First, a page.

Keep in mind that the flooring may have to meet specific safety requirements, such as slip resistance or being impervious to hazardous substances. In addition, your workshop floor may be exposed to strong mechanical stresses and should be able to withstand these.
Planning the requirements for the workshop space
Now that you know in which areas of the workshop tools, machines, storage facilities and work surfaces will be located, it is advisable to consider what type of power connection you will need. Think about what type of lighting, as well as heating, is suitable and whether you need to provide a ventilation system.
1. What connections are needed to set up the workshop?
From previous planning, it should become clear what work is to be carried out in your workshop and what tools or machines you will need to do it. From this, you can deduce which connections are required.
A water connection may also be useful in your workshop as it may be necessary to clean hands or materials. A sink made of resistant stainless steel will also be required.
Think about the type of power connection you need. Are average 230V sockets sufficient for operating machines and power tools, or do you also need a high-voltage connection? You should also check whether there are enough sockets and whether they are distributed sensibly throughout the space. Additional extension cords can be a nuisance and pose a risk of accidents. In addition, the fuses and cables in the workshop should also be dimensioned for machinery.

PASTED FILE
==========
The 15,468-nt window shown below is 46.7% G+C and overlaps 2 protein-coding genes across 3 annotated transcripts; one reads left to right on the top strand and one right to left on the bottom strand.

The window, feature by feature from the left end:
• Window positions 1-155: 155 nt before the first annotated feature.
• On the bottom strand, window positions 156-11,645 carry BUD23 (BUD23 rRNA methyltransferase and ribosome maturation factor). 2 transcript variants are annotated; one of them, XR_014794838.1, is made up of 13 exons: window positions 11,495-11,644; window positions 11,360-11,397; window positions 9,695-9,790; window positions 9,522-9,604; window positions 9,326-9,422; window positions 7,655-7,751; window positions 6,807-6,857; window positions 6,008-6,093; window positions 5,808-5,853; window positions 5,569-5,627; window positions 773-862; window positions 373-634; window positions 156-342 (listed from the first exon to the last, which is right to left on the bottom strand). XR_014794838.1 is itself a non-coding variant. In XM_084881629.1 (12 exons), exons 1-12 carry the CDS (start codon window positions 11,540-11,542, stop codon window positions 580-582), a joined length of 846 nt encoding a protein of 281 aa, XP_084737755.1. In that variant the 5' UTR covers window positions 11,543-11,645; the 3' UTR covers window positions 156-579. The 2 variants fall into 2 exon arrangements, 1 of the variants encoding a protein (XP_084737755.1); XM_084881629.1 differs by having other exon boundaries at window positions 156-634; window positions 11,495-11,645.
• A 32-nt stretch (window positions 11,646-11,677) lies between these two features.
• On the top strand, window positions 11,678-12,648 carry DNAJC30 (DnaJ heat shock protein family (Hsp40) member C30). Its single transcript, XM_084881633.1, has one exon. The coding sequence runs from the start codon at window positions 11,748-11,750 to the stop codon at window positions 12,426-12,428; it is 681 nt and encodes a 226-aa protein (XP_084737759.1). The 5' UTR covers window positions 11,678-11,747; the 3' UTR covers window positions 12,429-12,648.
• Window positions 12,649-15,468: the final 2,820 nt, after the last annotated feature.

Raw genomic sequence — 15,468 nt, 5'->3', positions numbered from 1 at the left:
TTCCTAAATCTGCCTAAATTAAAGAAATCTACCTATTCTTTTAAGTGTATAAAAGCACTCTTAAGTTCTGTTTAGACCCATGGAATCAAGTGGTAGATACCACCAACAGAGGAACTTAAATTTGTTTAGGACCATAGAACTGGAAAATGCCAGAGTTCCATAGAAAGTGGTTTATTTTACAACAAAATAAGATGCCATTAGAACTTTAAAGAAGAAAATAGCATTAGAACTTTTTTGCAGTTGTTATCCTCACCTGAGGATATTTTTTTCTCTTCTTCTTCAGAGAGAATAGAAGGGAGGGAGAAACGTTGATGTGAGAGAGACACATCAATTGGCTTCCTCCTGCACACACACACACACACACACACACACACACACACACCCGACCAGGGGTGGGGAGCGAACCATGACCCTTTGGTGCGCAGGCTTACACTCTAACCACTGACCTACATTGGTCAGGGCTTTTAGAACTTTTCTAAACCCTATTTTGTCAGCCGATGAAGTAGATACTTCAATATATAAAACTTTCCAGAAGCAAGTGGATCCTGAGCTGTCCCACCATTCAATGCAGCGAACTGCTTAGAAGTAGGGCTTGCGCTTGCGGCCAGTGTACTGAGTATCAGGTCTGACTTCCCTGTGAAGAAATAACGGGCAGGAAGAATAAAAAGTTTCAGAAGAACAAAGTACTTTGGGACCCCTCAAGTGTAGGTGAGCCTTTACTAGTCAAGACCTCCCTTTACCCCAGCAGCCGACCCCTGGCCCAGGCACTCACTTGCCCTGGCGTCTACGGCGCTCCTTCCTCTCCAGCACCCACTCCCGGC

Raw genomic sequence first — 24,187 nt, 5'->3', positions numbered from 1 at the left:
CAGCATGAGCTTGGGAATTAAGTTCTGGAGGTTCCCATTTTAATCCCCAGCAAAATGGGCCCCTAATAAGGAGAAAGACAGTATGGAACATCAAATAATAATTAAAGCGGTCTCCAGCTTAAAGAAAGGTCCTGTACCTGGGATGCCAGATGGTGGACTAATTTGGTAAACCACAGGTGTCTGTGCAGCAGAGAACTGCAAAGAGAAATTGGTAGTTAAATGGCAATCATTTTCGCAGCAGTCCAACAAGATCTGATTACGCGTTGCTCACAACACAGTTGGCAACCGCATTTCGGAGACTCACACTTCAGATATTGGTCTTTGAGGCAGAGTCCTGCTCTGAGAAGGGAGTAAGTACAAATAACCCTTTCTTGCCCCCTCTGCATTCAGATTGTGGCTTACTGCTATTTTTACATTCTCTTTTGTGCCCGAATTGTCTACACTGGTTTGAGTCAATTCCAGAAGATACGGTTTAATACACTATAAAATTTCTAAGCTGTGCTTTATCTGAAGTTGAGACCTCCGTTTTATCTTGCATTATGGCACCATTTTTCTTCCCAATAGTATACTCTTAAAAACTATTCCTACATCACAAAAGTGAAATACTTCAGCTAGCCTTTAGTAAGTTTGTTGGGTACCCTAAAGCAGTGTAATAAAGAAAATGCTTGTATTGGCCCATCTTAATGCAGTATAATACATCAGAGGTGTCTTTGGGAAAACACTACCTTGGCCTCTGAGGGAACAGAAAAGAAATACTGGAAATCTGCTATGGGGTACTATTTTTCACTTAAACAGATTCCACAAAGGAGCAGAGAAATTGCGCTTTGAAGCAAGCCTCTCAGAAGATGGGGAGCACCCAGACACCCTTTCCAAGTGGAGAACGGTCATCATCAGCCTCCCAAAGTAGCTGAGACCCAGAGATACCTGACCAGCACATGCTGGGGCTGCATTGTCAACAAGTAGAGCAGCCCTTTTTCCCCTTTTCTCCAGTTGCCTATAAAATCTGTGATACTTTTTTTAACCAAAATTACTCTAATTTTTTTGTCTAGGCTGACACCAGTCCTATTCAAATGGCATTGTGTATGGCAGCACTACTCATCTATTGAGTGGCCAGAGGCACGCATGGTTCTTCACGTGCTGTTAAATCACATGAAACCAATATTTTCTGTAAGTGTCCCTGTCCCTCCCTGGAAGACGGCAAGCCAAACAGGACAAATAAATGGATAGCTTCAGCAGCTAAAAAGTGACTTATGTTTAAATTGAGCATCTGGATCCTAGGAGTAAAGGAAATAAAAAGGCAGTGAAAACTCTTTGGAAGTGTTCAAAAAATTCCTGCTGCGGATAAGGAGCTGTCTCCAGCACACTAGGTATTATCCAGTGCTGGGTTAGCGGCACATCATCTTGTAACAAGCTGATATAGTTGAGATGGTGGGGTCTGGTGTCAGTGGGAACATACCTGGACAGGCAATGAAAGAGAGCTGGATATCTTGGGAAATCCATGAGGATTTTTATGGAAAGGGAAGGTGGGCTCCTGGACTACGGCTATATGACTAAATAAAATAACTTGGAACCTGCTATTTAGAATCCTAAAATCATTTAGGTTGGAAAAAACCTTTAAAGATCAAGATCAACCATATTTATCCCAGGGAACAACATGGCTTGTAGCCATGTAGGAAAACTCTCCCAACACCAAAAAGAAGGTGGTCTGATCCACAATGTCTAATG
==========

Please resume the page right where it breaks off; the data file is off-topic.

2. Is sufficient lighting provided?
Check exactly what kind of workshop lighting you need for your work processes. Are bright ceiling spotlights sufficient or would swivelling or mobile lamps be more suitable for your workshop?
Workshop lighting should be flicker-free and non-glare. In addition, it is recommended that workshop rooms be uniformly illuminated with 200-500 lux. A colour temperature of 5700 K or more is ideal as this prevents the release of the sleep hormone melatonin and increases the concentration and performance of your employees.
3. Are ventilation systems necessary for an optimal set-up of the workshop?
If there are high levels of dust formation or the emission of pollutants and gases during work, the installation of a suitable ventilation or exhaust air system is required. Sometimes this is even mandatory for occupational health and safety reasons. Using a suitable system, polluted air can be extracted and transported outdoors. Coarser particles such as wood chips or dust, for example after sawing and grinding work, are also filtered out of the air.